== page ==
BBC docu screening: Police receive cross complaints from JNUSU, ABVP

New Delhi: Delhi Police said on Wednesday that they have received cross complaints from both Jawaharlal Nehru University Students’ Union (JNSU) and the Akhil Bharatiya Vidyarthi Parishad (ABVP) a day after high drama prevailed on the Jawaharlal Nehru University (JNU) campus on Tuesday night, with JNSU members alleging that they were attacked with stones while watching a controversial BBC documentary on Prime Minister Narendra Modi.

A senior police officer said they have received cross complaints from JNUSU and ABVP, which are being looked into, adding that further action will be taken accordingly.

Two students have alleged that they were harassed and assaulted by the JNU students’ union members. However, the claims were rejected by JNUSU president Aishe Ghosh.

Ghosh claimed that ABVP members threw stones at a gathering watching the BBC documentary, and the two complainant, both ABVP members, were not harassed.

A section of students under the banner of JNUSU had distributed pamphlets for the screening of the documentary at 9 p.m. on Tuesday. Several students had gathered at the JNU students’ union office for the screening of the BBC documentary.

However, the electricity connection at the JNUSU office was snapped on Tuesday and students said that they were watching the documentary on their cellphones when stones were pelted on them.

Gaurav, a second-year post-graduate student and an ABVP member, claimed that he was assaulted by JNUSU members though he did not pelt stone on them.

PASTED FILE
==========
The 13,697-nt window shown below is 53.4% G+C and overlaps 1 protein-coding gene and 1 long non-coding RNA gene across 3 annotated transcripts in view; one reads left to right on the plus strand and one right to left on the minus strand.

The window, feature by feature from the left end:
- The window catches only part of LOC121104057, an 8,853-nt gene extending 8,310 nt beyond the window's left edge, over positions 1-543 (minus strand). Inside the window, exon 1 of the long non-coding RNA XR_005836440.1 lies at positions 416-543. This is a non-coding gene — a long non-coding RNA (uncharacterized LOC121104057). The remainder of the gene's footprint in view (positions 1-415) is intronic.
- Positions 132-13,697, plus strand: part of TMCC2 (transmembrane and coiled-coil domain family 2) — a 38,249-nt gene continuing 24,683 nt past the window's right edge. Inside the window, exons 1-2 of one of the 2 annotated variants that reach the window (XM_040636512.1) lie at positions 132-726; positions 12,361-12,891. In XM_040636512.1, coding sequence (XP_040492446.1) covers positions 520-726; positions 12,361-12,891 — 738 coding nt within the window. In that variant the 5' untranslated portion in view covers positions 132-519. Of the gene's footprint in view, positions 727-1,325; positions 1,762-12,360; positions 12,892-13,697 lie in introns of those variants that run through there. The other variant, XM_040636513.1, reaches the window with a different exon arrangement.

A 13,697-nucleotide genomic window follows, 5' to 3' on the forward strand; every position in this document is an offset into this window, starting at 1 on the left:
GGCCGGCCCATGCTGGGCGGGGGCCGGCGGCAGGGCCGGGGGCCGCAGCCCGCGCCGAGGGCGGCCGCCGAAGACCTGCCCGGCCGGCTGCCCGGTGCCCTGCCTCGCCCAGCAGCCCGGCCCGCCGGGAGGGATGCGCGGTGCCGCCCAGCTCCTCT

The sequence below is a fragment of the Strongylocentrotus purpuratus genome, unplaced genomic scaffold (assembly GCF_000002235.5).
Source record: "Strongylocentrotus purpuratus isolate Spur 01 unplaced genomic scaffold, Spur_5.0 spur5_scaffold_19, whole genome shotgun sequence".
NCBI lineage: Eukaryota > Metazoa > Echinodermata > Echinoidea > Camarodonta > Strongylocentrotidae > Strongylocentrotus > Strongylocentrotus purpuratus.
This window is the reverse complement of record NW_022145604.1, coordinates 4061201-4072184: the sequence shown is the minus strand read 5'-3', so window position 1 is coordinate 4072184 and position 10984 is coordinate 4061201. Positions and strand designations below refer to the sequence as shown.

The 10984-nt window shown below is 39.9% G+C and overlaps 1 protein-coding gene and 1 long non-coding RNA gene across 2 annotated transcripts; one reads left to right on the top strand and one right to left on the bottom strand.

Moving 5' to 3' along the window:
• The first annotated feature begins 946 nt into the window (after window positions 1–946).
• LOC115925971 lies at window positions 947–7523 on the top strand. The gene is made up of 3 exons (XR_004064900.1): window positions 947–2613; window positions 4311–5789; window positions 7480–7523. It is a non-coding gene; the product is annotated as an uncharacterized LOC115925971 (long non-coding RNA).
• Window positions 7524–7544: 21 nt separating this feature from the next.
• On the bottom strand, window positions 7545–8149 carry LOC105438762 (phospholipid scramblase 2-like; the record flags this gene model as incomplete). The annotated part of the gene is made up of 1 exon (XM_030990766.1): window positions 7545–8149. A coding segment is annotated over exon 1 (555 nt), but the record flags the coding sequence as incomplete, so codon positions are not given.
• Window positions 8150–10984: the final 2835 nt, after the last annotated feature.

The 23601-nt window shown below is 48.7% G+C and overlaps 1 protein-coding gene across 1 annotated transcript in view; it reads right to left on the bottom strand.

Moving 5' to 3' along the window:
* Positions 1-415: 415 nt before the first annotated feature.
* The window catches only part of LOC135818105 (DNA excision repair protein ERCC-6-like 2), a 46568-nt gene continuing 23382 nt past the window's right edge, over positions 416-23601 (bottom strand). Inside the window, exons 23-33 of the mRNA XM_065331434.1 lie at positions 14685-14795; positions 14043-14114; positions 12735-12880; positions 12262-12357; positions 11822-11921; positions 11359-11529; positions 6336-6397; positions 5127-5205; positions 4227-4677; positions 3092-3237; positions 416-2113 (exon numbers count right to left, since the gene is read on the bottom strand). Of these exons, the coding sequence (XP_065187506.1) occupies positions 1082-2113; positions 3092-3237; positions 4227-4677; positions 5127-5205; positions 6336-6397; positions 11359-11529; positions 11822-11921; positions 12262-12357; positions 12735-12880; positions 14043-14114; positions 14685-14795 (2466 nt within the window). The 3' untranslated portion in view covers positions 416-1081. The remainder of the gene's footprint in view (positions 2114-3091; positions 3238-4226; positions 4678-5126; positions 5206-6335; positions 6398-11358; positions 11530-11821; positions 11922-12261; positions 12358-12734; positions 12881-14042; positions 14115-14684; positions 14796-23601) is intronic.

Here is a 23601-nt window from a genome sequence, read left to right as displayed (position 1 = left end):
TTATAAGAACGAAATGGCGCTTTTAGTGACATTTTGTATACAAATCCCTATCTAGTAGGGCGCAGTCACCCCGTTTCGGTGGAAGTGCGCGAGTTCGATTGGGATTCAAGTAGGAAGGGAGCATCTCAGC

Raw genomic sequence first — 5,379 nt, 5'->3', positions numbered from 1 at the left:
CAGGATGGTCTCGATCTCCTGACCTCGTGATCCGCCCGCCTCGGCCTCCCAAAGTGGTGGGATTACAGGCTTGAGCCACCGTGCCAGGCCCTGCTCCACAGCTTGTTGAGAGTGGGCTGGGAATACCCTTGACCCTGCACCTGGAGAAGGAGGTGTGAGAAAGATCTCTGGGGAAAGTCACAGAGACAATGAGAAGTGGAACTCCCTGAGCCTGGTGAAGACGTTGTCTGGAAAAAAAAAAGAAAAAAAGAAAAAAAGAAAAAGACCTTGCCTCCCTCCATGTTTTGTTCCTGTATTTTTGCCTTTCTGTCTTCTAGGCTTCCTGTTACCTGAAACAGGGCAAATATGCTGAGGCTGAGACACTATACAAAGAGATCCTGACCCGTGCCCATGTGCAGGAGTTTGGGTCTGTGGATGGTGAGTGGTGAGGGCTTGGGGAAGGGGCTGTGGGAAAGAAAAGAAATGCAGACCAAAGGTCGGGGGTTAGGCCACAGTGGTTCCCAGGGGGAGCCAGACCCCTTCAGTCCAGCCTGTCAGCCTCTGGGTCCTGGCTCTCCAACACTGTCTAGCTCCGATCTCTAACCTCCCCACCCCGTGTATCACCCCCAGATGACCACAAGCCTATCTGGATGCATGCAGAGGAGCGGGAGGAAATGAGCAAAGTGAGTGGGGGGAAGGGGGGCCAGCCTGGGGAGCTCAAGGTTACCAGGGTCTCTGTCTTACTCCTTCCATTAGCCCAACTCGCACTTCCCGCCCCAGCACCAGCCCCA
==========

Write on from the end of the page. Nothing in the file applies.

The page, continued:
“Me and my friend were going for tea when we noticed a gathering of several people on the campus. Soon, we were surrounded by some students who grabbed me and even dragged me. I am a heart patient and have anxiety issues. But still they harassed me,” said Gaurav.

Late on Tuesday night, scores of students had also marched to the Vasant Kunj police station to lodge a complaint against the alleged stone pelters while raising slogans against the JNU administration.

The JNU administration was of the view that “such unauthorised activities on the campus may disturb peace and harmony” in the university. However, even after the warning, when the students remained adamant, the university administration decided to disconnect electricity and internet connection.

The varsity had earlier stated that no prior permission was sought from the JNU administration for the screening of the documentary.

Meanwhile, ABVP’s JNU unit president Rohit Kumar said the students’ body “welcomes the instructions to stop the screening of the documentary”.

“The BBC has been working to tarnish the image of India by making documentaries with fake agenda,” he said.

The Central government had earlier termed the BBC documentary as propaganda against the Prime Minister and the country.


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